The Willie Hortonization of Barack Obama

A long line of inmates enters and exits a prison yard. As the lone black inmate reenters society, he peers into the camera with a menacing glance. The ad plays on "fears of the dangerous, violent, black male."
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A long line of inmates solemnly enters and exits a prison yard through a revolving door. As the lone black inmate reenters society, he peers into the camera with a menacing glance. He is the only inmate to do so.

The ad described above was created by George H.W. Bush's campaign as part of a broad strategy to terrify America by, as psychologist and political consultant Drew Westen explains, playing on "fears of the dangerous, lawless, violent, dark black male."

While the most infamous Willie Horton ads were created by an independent organization, it was Bush's media consultant Roger Ailes who "gleefully" told Time Magazine in August of 1988, "The only question is whether we depict Willie Horton with a knife in his hand or without it."

1988 wasn't Ailes' first experience dividing Americans along racial lines. During a taping of the "Man in the Arena" series in 1968, the Nixon campaign stumbled on a problem when a panelist they thought was a physician turned out to be a psychiatrist. Ailes quickly figured out a solution. According to Rick Perlstein's Nixonland, Ailes would substitute a "good, mean, Wallaceite cab-driver. Wouldn't that be great? Some guy to sit in there and say, 'Awright, Mac, what about these n***ers?'" Perlstein added that "Nixon then could abhor the uncivility of the words, while endorsing a 'moderate' version of the opinion."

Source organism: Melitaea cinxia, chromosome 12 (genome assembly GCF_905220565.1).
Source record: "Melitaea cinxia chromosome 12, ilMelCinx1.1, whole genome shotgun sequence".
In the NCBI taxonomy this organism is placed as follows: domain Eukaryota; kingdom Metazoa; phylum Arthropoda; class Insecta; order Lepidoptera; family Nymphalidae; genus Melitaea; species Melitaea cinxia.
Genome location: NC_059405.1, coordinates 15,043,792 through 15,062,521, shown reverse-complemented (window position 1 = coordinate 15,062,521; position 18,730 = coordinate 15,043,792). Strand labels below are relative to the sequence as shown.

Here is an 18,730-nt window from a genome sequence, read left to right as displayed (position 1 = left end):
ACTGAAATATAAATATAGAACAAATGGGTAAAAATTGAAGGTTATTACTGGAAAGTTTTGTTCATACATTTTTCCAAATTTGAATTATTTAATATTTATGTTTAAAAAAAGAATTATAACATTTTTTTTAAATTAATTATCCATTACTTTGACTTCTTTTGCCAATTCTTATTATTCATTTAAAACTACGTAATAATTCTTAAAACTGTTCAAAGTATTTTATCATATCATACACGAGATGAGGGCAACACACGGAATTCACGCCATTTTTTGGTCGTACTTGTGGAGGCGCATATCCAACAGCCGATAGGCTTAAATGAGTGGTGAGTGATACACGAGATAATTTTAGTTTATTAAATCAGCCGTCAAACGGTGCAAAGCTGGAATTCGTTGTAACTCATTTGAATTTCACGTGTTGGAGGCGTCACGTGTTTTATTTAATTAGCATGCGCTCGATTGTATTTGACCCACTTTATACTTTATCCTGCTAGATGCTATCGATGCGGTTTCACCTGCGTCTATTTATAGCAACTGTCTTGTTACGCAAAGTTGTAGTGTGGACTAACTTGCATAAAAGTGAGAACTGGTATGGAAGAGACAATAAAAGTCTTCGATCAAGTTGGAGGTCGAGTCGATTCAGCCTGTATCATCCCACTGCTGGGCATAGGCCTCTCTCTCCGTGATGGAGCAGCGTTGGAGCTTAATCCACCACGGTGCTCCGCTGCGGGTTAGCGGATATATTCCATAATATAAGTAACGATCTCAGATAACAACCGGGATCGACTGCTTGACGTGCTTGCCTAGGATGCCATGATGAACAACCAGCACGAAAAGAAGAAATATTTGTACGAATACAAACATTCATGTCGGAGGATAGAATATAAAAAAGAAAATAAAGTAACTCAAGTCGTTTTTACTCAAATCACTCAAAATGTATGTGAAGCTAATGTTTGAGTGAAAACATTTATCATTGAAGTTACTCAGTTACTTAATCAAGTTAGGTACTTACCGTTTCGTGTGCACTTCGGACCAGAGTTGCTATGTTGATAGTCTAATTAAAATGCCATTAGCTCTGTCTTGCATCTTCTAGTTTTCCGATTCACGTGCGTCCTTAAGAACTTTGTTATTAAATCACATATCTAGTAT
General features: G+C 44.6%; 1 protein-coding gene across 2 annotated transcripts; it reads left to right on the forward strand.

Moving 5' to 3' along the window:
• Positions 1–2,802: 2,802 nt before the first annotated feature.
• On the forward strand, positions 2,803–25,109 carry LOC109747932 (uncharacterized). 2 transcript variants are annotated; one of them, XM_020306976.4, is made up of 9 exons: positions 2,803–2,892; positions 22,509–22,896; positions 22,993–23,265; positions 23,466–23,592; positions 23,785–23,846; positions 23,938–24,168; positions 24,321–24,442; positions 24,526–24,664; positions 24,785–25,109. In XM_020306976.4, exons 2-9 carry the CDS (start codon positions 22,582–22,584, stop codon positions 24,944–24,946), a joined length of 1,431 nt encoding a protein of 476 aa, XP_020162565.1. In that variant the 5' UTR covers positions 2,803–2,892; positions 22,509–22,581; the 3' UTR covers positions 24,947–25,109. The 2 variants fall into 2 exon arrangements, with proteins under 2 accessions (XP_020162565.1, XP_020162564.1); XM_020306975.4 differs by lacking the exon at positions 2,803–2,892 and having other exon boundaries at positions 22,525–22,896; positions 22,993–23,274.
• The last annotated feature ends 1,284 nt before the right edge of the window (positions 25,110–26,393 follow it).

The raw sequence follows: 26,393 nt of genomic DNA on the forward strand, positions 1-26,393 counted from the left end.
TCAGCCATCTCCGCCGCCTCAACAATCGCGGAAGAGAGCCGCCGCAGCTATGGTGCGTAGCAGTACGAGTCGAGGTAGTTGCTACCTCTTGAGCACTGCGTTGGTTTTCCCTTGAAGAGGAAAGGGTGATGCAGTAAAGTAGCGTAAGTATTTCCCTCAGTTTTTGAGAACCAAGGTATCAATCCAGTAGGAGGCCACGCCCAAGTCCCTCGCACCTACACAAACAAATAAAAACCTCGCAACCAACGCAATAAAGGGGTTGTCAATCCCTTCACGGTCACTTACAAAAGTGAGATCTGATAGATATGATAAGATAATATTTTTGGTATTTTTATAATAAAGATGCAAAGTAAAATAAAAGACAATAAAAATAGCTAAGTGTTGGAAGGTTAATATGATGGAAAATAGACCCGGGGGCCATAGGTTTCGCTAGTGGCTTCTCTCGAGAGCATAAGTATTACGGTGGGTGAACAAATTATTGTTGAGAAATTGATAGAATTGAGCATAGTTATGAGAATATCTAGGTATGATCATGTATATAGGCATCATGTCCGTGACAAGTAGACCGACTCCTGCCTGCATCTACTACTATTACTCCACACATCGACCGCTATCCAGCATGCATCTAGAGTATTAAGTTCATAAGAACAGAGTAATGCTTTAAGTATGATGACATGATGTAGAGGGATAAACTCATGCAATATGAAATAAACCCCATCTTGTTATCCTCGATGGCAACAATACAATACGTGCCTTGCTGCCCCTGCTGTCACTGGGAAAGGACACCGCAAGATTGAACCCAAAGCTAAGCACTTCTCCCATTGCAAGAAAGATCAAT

Given his history, it should be no surprise Ailes' minions at Fox News have obsessed over the discredited 18 month-old story of alleged voter intimidation by New Black Panther Party members on the day of the 2008 election. Since June 30, Fox News has spent more than eight hours of airtime and 95 segments on the story.

And no network has done more to expose Americans to the extreme and hateful politics of the New Black Panther Party, which has been designated a "hate group" by the Southern Poverty Law Center, than Fox, where the group's spokespeople have appeared more than 50 times since 1998.

The truth is, it was President Bush's Justice Department, not Obama's, that made the decision not to pursue criminal charges against members of the New Black Panther Party for alleged voter intimidation at a Philadelphia polling center in 2008. In fact, the Obama administration successfully obtained default judgment against Samir Shabazz, a member of the New Black Panther Party carrying a nightstick outside the polling center on Election Day.

Their mission isn't to find the truth, but to plant the seed in viewers' minds that maybe, just maybe, the President and the Attorney General are the same type of militants seen wielding a nightstick and repeatedly slurring whites on Fox News. As the Chicago Tribune's Clarence Page wrote, "Now the New Black Panthers are being used to vilify a black president as being soft on black racism. Coming soon, I am sure, to campaign attack ads near you."

Roger Ailes and Fox News -- along with the entire Republican Party -- are praying the mainstream media will cave to right wing pressure and delve into this story. As the chief communications strategist for Republicans, Ailes couldn't have scripted it better.

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